I call my newsletter Mind-Body Connection, because I find that both Focusing and Yoga can be transformative in sensing into the connections that are there between mind and body, and we often don’t see or dismiss.
When we first learn Yoga, it can take a while to move from our need to ‘get it right’, and find out how to make our bodies form a triangle or an eagle, say. Apart from not injuring yourself, it doesn’t matter too much – Yoga can be adapted so that it benefits all people, no matter their age, flexibility, strength, or any other restriction you might think of. It’s for everyone
Our teachers help us find the best way to gain the most benefit from our Yoga postures. And as we move through that, we begin to feel the benefits of our practice. We discover how Hatha Yoga can energise us, calm us, relax us, soften tense areas, bring awareness to forgotten parts of our bodies, and sometimes can heal us – all of which work on the mind as well.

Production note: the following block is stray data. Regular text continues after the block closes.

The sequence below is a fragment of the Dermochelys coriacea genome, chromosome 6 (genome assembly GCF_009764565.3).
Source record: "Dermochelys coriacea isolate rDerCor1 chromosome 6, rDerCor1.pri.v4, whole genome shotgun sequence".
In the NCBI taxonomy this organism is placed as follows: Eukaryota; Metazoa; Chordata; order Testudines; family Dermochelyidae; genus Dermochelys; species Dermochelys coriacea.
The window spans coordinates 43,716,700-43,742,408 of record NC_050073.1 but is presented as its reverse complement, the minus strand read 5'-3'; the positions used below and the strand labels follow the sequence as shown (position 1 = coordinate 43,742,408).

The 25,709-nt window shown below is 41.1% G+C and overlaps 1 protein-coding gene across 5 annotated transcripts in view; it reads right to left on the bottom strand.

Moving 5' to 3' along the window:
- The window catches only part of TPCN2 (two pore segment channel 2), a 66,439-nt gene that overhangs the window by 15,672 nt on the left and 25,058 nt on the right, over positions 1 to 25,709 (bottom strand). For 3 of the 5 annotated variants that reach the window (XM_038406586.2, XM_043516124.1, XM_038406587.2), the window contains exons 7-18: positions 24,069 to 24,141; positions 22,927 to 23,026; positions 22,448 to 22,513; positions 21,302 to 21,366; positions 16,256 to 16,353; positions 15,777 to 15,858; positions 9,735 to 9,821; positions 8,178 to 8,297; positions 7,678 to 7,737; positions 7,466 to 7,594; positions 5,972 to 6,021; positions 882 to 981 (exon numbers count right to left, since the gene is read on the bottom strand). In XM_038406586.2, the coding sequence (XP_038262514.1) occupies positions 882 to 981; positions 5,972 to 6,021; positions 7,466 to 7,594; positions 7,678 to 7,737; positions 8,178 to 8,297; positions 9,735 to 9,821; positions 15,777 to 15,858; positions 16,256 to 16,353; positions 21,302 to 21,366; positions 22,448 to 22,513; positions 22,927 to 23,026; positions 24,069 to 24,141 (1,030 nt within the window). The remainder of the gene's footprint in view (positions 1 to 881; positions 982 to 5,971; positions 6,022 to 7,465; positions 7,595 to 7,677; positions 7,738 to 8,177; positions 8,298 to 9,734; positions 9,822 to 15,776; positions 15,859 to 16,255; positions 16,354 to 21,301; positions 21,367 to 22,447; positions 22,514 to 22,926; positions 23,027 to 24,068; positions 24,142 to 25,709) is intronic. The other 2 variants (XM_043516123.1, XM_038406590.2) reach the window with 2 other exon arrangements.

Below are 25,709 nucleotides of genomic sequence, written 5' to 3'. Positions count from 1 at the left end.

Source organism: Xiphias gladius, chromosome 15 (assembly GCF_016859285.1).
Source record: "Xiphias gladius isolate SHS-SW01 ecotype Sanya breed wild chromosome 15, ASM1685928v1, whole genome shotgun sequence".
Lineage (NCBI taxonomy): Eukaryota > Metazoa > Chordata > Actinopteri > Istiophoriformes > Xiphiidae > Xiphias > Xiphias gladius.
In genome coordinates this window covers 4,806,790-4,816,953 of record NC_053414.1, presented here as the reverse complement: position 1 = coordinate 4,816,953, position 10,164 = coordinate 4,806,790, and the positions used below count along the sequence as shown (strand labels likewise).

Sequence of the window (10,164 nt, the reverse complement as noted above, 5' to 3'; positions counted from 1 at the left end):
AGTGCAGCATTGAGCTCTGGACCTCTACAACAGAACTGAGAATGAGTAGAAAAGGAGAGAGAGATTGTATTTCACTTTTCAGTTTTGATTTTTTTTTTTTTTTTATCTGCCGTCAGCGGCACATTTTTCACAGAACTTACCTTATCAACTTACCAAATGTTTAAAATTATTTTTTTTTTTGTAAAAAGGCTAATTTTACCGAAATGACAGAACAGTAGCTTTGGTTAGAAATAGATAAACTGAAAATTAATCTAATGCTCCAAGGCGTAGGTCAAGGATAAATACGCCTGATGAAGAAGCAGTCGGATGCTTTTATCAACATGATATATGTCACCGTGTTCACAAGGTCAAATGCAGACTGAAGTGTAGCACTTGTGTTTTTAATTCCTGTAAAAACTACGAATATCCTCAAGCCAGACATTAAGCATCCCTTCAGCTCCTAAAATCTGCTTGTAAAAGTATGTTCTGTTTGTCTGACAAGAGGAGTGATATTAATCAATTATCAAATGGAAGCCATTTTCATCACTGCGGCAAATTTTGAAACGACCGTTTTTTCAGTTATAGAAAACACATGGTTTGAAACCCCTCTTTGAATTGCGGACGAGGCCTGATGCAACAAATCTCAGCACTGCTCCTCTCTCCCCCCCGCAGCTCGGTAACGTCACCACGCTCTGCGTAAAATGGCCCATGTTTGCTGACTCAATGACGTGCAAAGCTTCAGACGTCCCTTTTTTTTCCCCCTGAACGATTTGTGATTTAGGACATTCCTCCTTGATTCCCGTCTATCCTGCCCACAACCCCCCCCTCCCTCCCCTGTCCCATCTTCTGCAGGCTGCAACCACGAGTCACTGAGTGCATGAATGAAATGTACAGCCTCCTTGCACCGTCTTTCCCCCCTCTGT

Focusing works in a different (and complementary) way. You may be familiar with meditation (and Mindfulness is one form of meditation), where we pay close attention to what we are doing in this moment, or our thoughts as they come in and out of our minds. Meditation is excellent at this, and helps many people (including me).
Focusing goes further.
Focusing is a very respectful Mind-Body awareness that helps us access the connections between mind and body. And by doing this it helps us release old patterns which can keep us stuck and unable to move forwards in some areas of our lives. Even very difficult emotions can be transformed and you can see them as opportunities for growth.
And Focusing can be a joyous and sometimes spiritual experience.
Focusing has been well studied, and if you’re looking for evidence of its benefits, there is much to read here.
And you don’t need to visit a therapist to learn Focusing. Focusing is taught by therapists, and also by many Focusing Practitioners who are not therapists.
Once you’ve learned Focusing, you can choose whether to continue Focusing with your practitioner, and you can also Focus with a Focusing partner in a peer relationship, or by yourself. So it’s a skill that’s with you for the rest of your life, and doesn’t take long to learn.